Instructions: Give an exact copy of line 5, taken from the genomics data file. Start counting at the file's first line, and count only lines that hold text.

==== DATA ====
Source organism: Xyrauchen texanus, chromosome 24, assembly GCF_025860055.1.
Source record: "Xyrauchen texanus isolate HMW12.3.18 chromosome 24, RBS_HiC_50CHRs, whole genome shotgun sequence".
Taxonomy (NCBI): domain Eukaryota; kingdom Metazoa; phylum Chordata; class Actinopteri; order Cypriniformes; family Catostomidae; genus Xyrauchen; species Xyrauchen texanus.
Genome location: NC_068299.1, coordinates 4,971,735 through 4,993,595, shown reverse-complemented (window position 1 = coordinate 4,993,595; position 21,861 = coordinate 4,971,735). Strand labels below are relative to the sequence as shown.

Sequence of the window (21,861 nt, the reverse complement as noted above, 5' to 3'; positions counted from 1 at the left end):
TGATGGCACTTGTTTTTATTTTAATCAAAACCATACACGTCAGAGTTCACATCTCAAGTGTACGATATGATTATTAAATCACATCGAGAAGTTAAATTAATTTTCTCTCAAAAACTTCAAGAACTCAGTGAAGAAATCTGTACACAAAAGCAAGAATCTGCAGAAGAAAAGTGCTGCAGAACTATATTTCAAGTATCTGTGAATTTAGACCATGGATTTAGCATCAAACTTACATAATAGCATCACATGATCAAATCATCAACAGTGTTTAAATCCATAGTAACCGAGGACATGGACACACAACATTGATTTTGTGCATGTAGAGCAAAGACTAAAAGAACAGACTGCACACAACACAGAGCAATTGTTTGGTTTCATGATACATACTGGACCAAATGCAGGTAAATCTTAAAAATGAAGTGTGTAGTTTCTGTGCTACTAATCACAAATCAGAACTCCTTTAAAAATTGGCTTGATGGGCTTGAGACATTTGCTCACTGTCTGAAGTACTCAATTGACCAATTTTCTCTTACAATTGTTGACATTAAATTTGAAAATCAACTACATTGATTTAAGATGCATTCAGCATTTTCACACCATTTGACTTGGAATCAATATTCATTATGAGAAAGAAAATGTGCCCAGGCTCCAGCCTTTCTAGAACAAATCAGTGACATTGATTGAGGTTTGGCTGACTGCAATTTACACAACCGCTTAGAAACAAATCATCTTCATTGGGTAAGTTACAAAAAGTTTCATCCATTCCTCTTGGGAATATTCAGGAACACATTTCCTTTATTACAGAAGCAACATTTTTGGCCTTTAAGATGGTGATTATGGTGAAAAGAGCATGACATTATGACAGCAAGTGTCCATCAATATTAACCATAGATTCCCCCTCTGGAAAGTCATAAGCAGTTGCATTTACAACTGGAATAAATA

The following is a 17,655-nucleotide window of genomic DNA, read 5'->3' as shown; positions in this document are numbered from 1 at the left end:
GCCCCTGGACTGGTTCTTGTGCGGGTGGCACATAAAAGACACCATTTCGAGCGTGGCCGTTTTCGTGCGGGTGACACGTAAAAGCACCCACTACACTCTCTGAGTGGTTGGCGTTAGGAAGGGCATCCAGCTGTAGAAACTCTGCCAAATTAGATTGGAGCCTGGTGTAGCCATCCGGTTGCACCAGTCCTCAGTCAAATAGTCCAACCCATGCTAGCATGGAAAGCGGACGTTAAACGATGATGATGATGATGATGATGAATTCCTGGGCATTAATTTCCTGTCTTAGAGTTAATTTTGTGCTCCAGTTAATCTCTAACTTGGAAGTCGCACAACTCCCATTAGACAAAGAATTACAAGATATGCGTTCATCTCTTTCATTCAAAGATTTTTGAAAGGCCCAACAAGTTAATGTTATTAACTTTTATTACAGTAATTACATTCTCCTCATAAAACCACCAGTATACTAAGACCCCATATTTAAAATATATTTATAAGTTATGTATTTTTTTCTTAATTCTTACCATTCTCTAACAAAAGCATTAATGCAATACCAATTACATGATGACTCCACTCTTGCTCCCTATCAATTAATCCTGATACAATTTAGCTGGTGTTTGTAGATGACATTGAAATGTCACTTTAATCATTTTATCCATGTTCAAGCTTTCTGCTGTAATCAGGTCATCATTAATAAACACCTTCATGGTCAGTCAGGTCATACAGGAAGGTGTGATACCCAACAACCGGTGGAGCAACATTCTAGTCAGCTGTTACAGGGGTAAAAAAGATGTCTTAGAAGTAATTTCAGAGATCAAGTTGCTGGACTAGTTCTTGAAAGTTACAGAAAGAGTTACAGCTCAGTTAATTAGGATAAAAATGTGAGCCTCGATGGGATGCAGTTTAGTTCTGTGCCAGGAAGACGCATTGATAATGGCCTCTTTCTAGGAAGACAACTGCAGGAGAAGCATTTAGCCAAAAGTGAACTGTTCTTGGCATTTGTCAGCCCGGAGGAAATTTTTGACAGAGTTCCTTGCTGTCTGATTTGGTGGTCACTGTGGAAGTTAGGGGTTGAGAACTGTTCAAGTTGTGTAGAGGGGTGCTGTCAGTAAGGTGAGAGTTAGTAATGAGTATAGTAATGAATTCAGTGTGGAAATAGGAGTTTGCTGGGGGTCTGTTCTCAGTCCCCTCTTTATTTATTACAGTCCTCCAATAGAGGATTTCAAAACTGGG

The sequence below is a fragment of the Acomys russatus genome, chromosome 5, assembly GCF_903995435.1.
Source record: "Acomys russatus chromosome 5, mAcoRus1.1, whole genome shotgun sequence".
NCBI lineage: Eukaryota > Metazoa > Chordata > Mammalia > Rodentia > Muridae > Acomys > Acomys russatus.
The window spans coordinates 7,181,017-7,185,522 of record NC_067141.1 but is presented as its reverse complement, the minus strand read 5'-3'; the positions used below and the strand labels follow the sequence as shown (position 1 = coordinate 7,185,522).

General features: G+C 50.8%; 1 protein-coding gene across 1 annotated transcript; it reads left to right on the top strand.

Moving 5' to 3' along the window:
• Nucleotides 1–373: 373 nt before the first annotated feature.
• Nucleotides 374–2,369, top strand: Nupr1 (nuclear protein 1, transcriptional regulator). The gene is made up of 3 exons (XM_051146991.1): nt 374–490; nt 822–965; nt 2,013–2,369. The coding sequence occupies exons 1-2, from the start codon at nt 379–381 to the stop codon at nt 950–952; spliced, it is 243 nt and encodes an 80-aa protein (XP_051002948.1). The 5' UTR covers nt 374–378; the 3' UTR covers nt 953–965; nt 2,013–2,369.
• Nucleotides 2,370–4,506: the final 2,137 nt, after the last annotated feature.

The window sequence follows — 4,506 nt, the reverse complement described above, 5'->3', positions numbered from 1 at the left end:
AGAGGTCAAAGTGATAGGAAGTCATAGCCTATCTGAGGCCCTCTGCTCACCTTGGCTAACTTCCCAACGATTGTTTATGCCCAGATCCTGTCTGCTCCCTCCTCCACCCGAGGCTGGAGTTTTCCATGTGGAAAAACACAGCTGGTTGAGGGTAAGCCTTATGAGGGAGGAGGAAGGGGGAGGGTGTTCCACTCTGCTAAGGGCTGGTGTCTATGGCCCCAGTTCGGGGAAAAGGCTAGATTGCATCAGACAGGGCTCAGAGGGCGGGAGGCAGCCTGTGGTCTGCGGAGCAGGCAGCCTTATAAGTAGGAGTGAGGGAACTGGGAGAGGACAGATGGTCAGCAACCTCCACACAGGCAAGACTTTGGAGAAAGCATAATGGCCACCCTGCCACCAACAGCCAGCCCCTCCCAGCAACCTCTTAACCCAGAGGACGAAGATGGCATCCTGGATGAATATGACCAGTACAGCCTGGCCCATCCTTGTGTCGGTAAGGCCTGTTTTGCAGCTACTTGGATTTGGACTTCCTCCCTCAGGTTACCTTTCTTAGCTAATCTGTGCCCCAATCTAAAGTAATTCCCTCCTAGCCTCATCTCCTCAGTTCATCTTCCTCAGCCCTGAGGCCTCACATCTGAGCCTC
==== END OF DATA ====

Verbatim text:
Sequence of the window (21,861 nt, the reverse complement as noted above, 5' to 3'; positions counted from 1 at the left end):